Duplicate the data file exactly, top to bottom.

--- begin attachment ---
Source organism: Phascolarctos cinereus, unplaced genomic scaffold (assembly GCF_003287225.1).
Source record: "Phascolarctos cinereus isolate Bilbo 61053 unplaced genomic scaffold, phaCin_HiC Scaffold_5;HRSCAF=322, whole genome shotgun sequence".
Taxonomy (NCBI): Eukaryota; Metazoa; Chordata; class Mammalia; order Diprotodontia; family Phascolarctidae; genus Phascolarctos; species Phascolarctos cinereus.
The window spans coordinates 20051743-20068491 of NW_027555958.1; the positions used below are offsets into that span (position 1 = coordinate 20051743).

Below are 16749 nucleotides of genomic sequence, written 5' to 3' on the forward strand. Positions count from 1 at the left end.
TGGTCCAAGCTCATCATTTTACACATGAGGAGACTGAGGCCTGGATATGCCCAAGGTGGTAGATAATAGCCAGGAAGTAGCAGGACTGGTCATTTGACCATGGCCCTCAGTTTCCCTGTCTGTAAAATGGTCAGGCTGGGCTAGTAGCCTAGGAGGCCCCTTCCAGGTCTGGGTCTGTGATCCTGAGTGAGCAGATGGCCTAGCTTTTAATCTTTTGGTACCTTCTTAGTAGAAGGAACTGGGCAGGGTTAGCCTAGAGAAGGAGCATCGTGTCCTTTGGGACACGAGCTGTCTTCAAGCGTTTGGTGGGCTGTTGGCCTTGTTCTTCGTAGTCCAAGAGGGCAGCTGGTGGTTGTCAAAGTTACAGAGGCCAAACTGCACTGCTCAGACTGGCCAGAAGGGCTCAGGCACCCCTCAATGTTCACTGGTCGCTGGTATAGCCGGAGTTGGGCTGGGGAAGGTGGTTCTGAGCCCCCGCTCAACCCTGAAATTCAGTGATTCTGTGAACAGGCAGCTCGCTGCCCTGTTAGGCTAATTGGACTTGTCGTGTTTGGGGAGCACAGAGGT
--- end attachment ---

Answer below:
Source organism: Phascolarctos cinereus, unplaced genomic scaffold (assembly GCF_003287225.1).
Source record: "Phascolarctos cinereus isolate Bilbo 61053 unplaced genomic scaffold, phaCin_HiC Scaffold_5;HRSCAF=322, whole genome shotgun sequence".
Taxonomy (NCBI): Eukaryota; Metazoa; Chordata; class Mammalia; order Diprotodontia; family Phascolarctidae; genus Phascolarctos; species Phascolarctos cinereus.
The window spans coordinates 20051743-20068491 of NW_027555958.1; the positions used below are offsets into that span (position 1 = coordinate 20051743).

Below are 16749 nucleotides of genomic sequence, written 5' to 3' on the forward strand. Positions count from 1 at the left end.
TGGTCCAAGCTCATCATTTTACACATGAGGAGACTGAGGCCTGGATATGCCCAAGGTGGTAGATAATAGCCAGGAAGTAGCAGGACTGGTCATTTGACCATGGCCCTCAGTTTCCCTGTCTGTAAAATGGTCAGGCTGGGCTAGTAGCCTAGGAGGCCCCTTCCAGGTCTGGGTCTGTGATCCTGAGTGAGCAGATGGCCTAGCTTTTAATCTTTTGGTACCTTCTTAGTAGAAGGAACTGGGCAGGGTTAGCCTAGAGAAGGAGCATCGTGTCCTTTGGGACACGAGCTGTCTTCAAGCGTTTGGTGGGCTGTTGGCCTTGTTCTTCGTAGTCCAAGAGGGCAGCTGGTGGTTGTCAAAGTTACAGAGGCCAAACTGCACTGCTCAGACTGGCCAGAAGGGCTCAGGCACCCCTCAATGTTCACTGGTCGCTGGTATAGCCGGAGTTGGGCTGGGGAAGGTGGTTCTGAGCCCCCGCTCAACCCTGAAATTCAGTGATTCTGTGAACAGGCAGCTCGCTGCCCTGTTAGGCTAATTGGACTTGTCGTGTTTGGGGAGCACAGAGGT